ONE of our other lost pubs featured in Memories 493 was the Raby Inn, Tubwell Row, which became the Pied Piper Inn before in 1985 before it was demolished for the Cornmill Centre in 1988.

“The gents there were down a precipitous set of steep steps, which presented a danger to those gentlemen who had imbibed too much,” remembers Anthony Magrys.

The steps may well have dated back to the first known pub on this site, in the 17th Century, which was called the Packhorse Inn. It was said to be the last pub in town with a closet bed.

Closet beds were once common in pubs. They were beds that were separated from the bar by a curtain or double doors – perhaps the bed was in a cupboard. The drinker would be able to hire the bed and then order more and more ale until he had drunk himself to sleep.

In 1869, the Pack Horse was bought by Joseph Kimber Wilkes, who became mayor of Darlington in 1885. He demolished the old inn and replaced it with a hotel with six bedrooms, seven stalls for horses and a concert room 50ft by 15ft. In 1870, the Duke of Cleveland, or Raby Castle, granted him permission to call his new place the Raby.

As well as the toilets with the precipitous steps out the back, there was a 10ft deep brick-lined well, and upstairs in one of the front bedrooms there was a ghost – a lady in a long white gown who would sit on a bed and comb her long hair.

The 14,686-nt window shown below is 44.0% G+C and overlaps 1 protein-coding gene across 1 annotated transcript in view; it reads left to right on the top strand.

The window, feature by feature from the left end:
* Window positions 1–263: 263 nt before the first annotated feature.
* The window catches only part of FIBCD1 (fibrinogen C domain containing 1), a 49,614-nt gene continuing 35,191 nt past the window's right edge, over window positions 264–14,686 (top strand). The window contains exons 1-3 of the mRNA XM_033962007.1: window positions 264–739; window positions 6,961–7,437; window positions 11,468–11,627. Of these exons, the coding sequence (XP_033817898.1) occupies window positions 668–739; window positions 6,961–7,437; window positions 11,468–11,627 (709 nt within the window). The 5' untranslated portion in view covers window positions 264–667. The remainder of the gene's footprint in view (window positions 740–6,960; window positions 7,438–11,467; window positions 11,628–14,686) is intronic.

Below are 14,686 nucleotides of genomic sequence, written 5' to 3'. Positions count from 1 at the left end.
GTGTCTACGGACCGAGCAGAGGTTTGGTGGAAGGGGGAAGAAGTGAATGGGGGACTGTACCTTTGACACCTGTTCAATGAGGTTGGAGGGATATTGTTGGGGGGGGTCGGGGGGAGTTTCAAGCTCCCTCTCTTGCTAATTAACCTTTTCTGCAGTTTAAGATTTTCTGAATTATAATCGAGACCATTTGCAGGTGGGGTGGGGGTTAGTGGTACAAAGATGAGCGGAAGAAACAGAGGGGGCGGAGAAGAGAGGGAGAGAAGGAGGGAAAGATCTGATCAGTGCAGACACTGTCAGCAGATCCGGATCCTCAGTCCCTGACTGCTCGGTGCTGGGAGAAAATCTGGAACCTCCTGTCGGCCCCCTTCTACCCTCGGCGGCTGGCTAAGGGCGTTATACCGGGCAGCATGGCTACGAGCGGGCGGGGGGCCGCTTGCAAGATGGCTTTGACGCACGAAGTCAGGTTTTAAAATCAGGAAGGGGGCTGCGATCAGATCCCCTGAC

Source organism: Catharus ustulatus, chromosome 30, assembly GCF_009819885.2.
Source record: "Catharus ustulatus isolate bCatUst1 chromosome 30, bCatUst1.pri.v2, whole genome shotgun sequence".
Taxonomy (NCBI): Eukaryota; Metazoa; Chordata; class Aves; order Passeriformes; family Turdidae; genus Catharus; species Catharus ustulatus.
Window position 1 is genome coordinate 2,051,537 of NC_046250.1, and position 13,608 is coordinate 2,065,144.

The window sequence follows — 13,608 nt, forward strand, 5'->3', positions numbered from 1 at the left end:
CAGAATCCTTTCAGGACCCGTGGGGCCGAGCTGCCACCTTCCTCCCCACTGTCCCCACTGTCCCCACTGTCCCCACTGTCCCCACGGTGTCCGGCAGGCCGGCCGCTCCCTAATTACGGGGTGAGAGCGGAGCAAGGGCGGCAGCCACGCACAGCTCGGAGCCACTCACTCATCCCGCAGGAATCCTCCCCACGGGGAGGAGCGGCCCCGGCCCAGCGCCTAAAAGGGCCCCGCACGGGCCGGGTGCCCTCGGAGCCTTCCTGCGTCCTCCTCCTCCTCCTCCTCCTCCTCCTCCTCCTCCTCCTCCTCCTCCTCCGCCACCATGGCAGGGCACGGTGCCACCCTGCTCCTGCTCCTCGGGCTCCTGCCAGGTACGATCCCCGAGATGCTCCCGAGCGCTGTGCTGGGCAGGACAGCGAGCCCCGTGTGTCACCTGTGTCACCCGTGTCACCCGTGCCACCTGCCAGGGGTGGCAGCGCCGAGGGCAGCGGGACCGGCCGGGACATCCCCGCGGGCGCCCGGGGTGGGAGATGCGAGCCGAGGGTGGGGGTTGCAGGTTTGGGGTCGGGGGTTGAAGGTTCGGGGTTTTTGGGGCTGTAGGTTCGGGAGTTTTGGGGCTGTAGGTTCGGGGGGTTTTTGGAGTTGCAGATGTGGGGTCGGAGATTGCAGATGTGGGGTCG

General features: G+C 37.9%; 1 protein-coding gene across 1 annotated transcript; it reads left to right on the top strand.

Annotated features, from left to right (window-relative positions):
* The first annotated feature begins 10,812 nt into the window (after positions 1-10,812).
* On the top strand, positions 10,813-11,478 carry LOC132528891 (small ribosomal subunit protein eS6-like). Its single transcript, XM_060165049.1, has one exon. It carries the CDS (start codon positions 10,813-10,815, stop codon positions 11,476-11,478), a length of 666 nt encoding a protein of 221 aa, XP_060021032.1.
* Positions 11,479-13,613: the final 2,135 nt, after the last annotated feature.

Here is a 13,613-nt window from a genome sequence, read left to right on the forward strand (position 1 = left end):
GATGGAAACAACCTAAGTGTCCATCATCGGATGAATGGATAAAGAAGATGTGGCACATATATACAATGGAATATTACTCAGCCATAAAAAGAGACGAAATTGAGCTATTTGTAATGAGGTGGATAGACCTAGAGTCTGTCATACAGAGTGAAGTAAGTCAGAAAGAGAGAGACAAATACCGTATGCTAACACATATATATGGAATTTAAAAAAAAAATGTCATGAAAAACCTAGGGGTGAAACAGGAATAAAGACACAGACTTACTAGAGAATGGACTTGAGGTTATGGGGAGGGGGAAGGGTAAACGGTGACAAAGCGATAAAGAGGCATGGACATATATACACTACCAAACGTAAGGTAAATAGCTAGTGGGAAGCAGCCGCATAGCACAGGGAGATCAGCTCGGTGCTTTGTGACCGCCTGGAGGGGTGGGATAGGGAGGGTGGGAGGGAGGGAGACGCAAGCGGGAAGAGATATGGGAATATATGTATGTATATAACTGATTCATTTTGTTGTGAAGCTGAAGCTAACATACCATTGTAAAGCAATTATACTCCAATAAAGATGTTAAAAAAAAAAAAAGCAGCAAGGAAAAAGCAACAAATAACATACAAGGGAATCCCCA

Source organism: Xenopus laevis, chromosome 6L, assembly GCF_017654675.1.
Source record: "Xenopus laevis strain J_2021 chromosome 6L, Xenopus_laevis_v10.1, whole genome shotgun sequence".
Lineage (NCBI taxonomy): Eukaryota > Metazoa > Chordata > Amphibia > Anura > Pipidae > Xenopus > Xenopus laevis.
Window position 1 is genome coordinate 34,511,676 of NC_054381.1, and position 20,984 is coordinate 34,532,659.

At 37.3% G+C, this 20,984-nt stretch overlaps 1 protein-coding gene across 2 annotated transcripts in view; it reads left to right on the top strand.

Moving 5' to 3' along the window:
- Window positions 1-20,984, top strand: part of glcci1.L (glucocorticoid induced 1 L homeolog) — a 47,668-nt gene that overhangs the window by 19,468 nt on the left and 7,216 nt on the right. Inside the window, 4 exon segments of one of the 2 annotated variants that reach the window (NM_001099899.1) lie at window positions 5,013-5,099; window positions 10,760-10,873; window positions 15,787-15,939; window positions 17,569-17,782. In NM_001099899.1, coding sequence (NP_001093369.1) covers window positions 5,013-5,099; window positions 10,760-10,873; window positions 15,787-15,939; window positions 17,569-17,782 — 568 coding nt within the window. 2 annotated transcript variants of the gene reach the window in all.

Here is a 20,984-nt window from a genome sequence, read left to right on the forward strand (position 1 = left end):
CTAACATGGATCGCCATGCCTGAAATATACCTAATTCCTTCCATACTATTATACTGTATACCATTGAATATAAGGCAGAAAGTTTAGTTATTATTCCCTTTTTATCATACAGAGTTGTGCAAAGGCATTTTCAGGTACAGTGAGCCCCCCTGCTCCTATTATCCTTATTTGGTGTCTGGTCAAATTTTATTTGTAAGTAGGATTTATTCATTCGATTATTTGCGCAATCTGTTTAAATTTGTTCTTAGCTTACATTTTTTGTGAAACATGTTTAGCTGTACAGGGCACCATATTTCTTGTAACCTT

Disappointingly, the ghost has not been seen since the pub was demolished – unless you’ve seen her hanging around the Cornmill?

OUR list of lost Darlington pubs grows longer almost by the week. Only ten days ago, the Echo reported that the town could well be losing the Greyhound, in Parkgate, where there is an application for planning permission to turn it into eight apartments.

The Greyhound was the favoured watering hole for actors at the theatre over the road. Tommy Cooper once propped the bar up, but didn’t have any cash on him, and when Ken Dodd was in, someone stole the wheels off his car that was parked outside.

In 1991, the upstairs of the pub was used to house the 40-piece orchestra that was accompanying the musical Chess that was playing over the road at the Civic (now Hippodrome). The stage directions for Chess apparently insist that that the musicians are out of sight, so they couldn’t use the theatre’s pit as they were visible from it.

The only place for them was the pub, and the music was “piped” across to the auditorium.

The Greyhound itself was a private house until 1864 when it was bought by Darlington’s Plews brewery. In 1903, it was rebuilt, and since the theatre opened in 1907, it has catered for both luvvies and locals – brothers Bill and Bert Bell, who lived just round the corner, claimed to have had at least one pint in the pub every day for 55 years until the mid-1980s when Bert died and Bill moved to Richmond.